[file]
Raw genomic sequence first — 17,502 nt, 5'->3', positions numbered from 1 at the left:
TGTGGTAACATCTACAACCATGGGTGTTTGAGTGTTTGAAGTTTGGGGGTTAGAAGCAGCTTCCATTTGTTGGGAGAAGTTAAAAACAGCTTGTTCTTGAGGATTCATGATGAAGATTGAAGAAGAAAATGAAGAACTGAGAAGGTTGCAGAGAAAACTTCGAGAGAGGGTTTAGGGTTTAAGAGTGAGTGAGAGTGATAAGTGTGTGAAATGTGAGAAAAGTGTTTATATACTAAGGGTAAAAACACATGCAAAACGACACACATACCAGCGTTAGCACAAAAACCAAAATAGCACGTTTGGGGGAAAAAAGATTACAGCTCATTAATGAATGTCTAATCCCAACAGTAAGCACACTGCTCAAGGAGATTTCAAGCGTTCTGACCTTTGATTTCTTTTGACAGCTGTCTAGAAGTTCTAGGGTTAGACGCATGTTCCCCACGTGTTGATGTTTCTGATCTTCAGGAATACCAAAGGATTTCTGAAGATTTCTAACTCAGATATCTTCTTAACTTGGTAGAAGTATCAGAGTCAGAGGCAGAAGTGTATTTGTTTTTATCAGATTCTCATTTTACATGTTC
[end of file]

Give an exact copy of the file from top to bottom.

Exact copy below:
Raw genomic sequence first — 17,502 nt, 5'->3', positions numbered from 1 at the left:
TGTGGTAACATCTACAACCATGGGTGTTTGAGTGTTTGAAGTTTGGGGGTTAGAAGCAGCTTCCATTTGTTGGGAGAAGTTAAAAACAGCTTGTTCTTGAGGATTCATGATGAAGATTGAAGAAGAAAATGAAGAACTGAGAAGGTTGCAGAGAAAACTTCGAGAGAGGGTTTAGGGTTTAAGAGTGAGTGAGAGTGATAAGTGTGTGAAATGTGAGAAAAGTGTTTATATACTAAGGGTAAAAACACATGCAAAACGACACACATACCAGCGTTAGCACAAAAACCAAAATAGCACGTTTGGGGGAAAAAAGATTACAGCTCATTAATGAATGTCTAATCCCAACAGTAAGCACACTGCTCAAGGAGATTTCAAGCGTTCTGACCTTTGATTTCTTTTGACAGCTGTCTAGAAGTTCTAGGGTTAGACGCATGTTCCCCACGTGTTGATGTTTCTGATCTTCAGGAATACCAAAGGATTTCTGAAGATTTCTAACTCAGATATCTTCTTAACTTGGTAGAAGTATCAGAGTCAGAGGCAGAAGTGTATTTGTTTTTATCAGATTCTCATTTTACATGTTC